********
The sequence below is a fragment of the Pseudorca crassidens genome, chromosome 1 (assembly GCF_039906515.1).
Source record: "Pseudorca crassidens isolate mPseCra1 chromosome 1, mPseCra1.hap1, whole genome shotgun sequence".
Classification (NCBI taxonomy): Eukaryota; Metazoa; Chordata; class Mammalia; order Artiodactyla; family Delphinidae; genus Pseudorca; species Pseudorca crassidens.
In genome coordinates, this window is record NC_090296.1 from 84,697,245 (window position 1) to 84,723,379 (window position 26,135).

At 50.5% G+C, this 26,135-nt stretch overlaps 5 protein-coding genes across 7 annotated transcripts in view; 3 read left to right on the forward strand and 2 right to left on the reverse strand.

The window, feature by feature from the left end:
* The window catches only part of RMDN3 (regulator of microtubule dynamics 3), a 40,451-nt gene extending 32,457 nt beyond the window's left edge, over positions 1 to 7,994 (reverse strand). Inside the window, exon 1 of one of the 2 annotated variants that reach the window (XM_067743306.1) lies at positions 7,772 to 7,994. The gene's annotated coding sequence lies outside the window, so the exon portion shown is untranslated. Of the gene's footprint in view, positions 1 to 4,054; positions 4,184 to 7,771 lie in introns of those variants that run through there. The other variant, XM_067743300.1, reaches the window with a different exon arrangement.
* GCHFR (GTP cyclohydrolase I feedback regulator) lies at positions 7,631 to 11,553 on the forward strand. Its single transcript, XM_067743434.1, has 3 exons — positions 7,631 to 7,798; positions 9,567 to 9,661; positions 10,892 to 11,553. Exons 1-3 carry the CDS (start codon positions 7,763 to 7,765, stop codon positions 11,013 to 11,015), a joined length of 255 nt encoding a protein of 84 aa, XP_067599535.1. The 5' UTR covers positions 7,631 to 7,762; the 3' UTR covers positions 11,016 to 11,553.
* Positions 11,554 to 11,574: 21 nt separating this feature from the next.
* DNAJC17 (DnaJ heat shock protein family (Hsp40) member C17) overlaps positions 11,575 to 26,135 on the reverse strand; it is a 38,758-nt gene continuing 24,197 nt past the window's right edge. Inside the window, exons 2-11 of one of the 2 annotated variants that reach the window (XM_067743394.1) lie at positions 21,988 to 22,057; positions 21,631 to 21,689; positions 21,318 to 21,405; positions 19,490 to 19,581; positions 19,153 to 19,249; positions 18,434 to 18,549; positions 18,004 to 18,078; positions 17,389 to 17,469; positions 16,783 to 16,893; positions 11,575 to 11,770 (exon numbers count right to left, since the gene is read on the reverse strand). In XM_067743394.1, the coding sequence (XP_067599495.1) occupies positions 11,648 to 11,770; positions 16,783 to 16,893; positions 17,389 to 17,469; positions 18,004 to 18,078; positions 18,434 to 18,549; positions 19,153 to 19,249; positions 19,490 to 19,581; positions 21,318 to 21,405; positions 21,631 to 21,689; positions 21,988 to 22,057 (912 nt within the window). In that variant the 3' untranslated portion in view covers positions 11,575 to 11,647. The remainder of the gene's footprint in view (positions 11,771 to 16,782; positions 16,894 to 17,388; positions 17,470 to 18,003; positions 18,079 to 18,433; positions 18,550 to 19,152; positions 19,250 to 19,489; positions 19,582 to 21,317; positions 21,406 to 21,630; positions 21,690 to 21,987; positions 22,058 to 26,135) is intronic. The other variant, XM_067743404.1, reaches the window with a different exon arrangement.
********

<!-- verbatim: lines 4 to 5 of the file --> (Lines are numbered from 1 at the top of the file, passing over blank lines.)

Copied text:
In genome coordinates, this window is record NC_090296.1 from 84,697,245 (window position 1) to 84,723,379 (window position 26,135).

At 50.5% G+C, this 26,135-nt stretch overlaps 5 protein-coding genes across 7 annotated transcripts in view; 3 read left to right on the forward strand and 2 right to left on the reverse strand.